If you compare her understanding of this great mystery to the other great mysteries of the Church, such as Holy Baptism and the Eucharist, it becomes clear that her understanding is much too small, reductionist, and narrow to possibly be correct. As Metropolitan Kallistos Ware says in his book The Orthodox Way:
In the proper religious sense of the term, “mystery” signifies not only hiddenness but disclosure. The Greek noun mysterion [from which we get the word 'sacrament'] is linked with the verb myein, meaning “to close the eyes or mouth.” The candidate for initiation into certain of the pagan mystery religions was first blindfolded and led through a maze of passages; then suddenly his eyes were uncovered and he saw, displayed all round him, the secret emblems of the cult. So, in the Christian context, we do not mean by a “mystery” merely that which is baffling and mysterious, an enigma or insoluble problem. A mystery is, on the contrary, something that is revealed for our understanding, but which we never understand exhaustively be­cause it leads into the depth or the darkness of God. The eyes are closed—but they are also opened.
This proper understanding of the sacraments of the Church (marriage being one) can't be reconciled with her systematization of the mystery wherein she claims that the mystery is all hiddenness now, and only disclosure in the eschaton.

Marriage revisionists are right to view passages like this one from Ephesians -- if understood simply, straightforwardly, and in accordance with the rest of the Bible and the traditions of the Church -- as incompatible with their desire to re-imagine marriage. It's amusing to watch them tap-dance around the obvious, but it's also too dangerous to let go by without serious challenge.


  1. It's very nice that you thought what I had to say was important enough to try to refute, but I do wonder how carefully you actually read what I wrote. I never said Paul wasn't using Christ and the Church as an illustration for marriage. I said that the idea of marriage as an illustration of Christ and the Church was backwards. So you have turned what I wrote backwards in order to object to what I didn't say. And you say I'm the one making straw men. Rather odd, that.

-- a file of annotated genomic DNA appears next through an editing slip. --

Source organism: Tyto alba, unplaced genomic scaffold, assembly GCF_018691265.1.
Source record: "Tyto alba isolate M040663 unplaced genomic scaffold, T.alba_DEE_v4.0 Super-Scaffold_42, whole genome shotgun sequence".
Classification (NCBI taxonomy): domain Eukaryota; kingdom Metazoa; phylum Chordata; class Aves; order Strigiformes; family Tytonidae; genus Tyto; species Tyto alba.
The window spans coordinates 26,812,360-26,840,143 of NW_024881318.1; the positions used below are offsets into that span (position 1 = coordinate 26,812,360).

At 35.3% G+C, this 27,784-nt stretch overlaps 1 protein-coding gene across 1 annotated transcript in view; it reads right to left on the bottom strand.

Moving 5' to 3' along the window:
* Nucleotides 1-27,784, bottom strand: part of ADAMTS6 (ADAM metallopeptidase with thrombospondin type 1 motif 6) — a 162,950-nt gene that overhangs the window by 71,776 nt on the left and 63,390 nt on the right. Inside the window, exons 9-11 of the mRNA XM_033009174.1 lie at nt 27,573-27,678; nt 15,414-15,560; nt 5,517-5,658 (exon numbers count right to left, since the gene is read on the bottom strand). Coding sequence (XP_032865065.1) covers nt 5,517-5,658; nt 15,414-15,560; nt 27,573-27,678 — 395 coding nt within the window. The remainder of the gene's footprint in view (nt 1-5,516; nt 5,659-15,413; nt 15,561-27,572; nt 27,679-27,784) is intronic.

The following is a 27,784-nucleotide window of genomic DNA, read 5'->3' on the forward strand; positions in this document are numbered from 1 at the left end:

I also never said the reason this was not an "unbiblical conformance to modern culture" was because my husband and I are best friends. I said that anyone who reads a passage without taking into account first-century culture, is unconsciously dragging his own culture into the reading. Which is just what you're doing when you read "the man is the 'head' of the woman" in terms of a modern English understanding of "head" rather than a first-century Greek one.

    Not to mention that you have completely left out the scriptural backing I did give to why marriage should be a best friendship.

    I don't mind if you think I'm completely wrong. I don't mind if you want to write a blog post refuting what I have to say-- in fact, I'm honored that you'd take the time. But I do think you ought to try to refute what I actually said and not a misquoted and misunderstood version of it.

    1. Kristen, because I understand the mystery/illustration to go in *both* directions (as the last few paragraphs makes clear), it's immaterial which direction you're denying. But, if you wish, you can reverse the terms of 1st sentence of the 5th paragraph i.e. switch "marriage" with "Christ and the Church", and my argument remains materially identical.

      As for first-century culture, yes, it can be helpful to clarifying technical questions about a text. But your operating hermeneutical assumptions -- presumably, sola scriptura and the supremacy of historical-critical exegesis in determining meaning -- I reject, per the teaching of Scripture (2 Thess. 2:15, for instance). In other words, whatever info we can glean from taking into account the culture the words were written in, that info can never supersede or nullify a clear doctrine of the Church, such as its understanding of marriage. That said, once we do take into account culture and literary genre -- at least the aspects of it that you cite -- none of it changes anything about the traditional interpretation anyway.

    2. Nathan, I think it only fair to point out that the issue I was addressing was a specifically Protestant evangelical interpretation of that particular text. I can understand why you would have issues both with that teaching and my response to it, but I really was not addressing an Orthodox understanding of the text. Your response from an Orthodox point of view is therefore, in a certain sense, talking past me.